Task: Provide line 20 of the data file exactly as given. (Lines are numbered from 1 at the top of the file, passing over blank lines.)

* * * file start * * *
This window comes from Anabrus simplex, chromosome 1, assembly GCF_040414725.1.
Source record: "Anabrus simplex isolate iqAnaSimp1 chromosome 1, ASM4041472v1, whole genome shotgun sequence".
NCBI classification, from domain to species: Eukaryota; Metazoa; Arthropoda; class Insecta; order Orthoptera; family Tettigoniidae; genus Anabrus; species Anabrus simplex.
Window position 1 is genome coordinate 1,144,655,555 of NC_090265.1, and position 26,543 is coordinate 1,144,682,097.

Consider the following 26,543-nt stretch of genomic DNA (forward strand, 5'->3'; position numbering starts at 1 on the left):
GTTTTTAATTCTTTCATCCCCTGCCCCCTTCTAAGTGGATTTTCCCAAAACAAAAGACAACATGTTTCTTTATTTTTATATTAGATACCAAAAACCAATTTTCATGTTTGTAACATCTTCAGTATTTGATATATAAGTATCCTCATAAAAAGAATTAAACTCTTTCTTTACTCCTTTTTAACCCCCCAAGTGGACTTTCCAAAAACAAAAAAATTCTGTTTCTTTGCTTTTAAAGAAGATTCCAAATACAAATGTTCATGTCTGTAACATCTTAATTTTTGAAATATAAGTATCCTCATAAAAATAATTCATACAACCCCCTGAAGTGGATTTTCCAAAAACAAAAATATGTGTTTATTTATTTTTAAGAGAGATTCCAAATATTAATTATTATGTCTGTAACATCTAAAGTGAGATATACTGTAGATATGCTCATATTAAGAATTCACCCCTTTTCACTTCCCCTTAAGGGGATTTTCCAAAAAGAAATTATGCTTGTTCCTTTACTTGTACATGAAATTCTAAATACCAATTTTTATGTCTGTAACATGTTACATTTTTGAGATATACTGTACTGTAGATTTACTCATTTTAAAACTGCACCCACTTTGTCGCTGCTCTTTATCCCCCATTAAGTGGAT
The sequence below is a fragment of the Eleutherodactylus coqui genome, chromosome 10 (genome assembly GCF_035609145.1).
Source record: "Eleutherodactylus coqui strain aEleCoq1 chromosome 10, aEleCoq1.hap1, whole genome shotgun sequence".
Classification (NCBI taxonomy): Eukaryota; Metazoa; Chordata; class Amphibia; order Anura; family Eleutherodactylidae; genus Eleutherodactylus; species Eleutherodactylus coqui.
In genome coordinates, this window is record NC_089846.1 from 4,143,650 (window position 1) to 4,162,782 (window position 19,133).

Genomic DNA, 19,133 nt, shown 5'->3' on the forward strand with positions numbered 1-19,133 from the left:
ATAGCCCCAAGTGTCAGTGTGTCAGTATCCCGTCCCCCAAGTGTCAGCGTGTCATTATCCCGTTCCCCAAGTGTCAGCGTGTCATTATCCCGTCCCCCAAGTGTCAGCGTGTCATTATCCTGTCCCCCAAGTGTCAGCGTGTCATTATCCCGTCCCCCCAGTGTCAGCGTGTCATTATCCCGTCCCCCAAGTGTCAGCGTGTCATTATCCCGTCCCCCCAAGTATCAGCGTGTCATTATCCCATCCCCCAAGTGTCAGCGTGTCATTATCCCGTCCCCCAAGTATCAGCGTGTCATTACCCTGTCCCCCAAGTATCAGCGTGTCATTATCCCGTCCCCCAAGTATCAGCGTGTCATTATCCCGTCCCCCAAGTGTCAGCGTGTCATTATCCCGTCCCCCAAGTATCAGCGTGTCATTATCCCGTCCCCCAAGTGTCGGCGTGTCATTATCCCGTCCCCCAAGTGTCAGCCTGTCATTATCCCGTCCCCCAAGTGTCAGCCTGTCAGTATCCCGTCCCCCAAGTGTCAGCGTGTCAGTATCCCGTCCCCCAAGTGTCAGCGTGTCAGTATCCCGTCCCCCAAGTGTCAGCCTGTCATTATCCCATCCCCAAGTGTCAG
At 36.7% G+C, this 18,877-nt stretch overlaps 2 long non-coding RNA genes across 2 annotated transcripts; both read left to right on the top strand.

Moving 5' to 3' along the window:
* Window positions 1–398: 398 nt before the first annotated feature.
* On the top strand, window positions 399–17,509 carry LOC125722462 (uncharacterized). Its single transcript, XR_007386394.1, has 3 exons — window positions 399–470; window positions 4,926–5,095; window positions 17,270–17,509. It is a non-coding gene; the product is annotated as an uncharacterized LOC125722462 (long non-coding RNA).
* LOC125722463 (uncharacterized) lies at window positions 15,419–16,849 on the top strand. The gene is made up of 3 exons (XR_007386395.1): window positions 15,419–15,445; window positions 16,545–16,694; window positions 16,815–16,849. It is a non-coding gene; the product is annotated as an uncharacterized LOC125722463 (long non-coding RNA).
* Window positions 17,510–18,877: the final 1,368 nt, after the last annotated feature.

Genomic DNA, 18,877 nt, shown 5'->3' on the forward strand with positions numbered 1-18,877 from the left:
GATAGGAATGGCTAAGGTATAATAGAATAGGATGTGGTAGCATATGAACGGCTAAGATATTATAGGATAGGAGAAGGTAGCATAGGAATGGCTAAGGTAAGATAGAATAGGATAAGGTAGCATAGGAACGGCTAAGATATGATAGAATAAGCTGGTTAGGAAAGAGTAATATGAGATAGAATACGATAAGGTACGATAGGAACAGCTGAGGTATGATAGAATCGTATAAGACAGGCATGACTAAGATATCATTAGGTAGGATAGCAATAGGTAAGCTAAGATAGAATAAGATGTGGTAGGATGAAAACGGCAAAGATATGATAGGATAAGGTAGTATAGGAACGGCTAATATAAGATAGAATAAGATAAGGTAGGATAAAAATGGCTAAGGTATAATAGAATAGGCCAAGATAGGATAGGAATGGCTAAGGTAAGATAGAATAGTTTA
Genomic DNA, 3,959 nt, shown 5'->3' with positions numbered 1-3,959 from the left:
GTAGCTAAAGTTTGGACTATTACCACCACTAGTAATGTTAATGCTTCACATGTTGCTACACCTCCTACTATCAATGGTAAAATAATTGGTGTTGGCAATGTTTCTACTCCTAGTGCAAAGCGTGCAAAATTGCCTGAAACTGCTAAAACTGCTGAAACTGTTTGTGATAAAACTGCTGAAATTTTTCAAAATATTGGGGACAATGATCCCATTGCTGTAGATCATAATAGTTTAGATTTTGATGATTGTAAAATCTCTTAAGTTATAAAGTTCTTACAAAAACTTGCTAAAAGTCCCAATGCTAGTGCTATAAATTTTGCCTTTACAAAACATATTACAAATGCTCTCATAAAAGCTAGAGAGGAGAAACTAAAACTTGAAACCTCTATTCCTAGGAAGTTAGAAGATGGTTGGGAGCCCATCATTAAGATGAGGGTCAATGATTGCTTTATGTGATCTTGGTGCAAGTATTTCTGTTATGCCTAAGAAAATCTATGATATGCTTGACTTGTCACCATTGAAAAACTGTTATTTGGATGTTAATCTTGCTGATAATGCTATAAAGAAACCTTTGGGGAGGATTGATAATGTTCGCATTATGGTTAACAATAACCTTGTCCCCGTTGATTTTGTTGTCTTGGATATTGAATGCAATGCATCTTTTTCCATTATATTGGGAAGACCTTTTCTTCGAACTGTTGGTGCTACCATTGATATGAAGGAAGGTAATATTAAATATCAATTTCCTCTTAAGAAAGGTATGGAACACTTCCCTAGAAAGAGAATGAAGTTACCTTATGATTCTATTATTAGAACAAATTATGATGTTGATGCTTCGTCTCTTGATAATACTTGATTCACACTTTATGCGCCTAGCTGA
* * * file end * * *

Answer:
GATAGGAATGGCTAAGGTATAATAGAATAGGATGTGGTAGCATATGAACGGCTAAGATATTATAGGATAGGAGAAGGTAGCATAGGAATGGCTAAGGTAAGATAGAATAGGATAAGGTAGCATAGGAACGGCTAAGATATGATAGAATAAGCTGGTTAGGAAAGAGTAATATGAGATAGAATACGATAAGGTACGATAGGAACAGCTGAGGTATGATAGAATCGTATAAGACAGGCATGACTAAGATATCATTAGGTAGGATAGCAATAGGTAAGCTAAGATAGAATAAGATGTGGTAGGATGAAAACGGCAAAGATATGATAGGATAAGGTAGTATAGGAACGGCTAATATAAGATAGAATAAGATAAGGTAGGATAAAAATGGCTAAGGTATAATAGAATAGGCCAAGATAGGATAGGAATGGCTAAGGTAAGATAGAATAGTTTA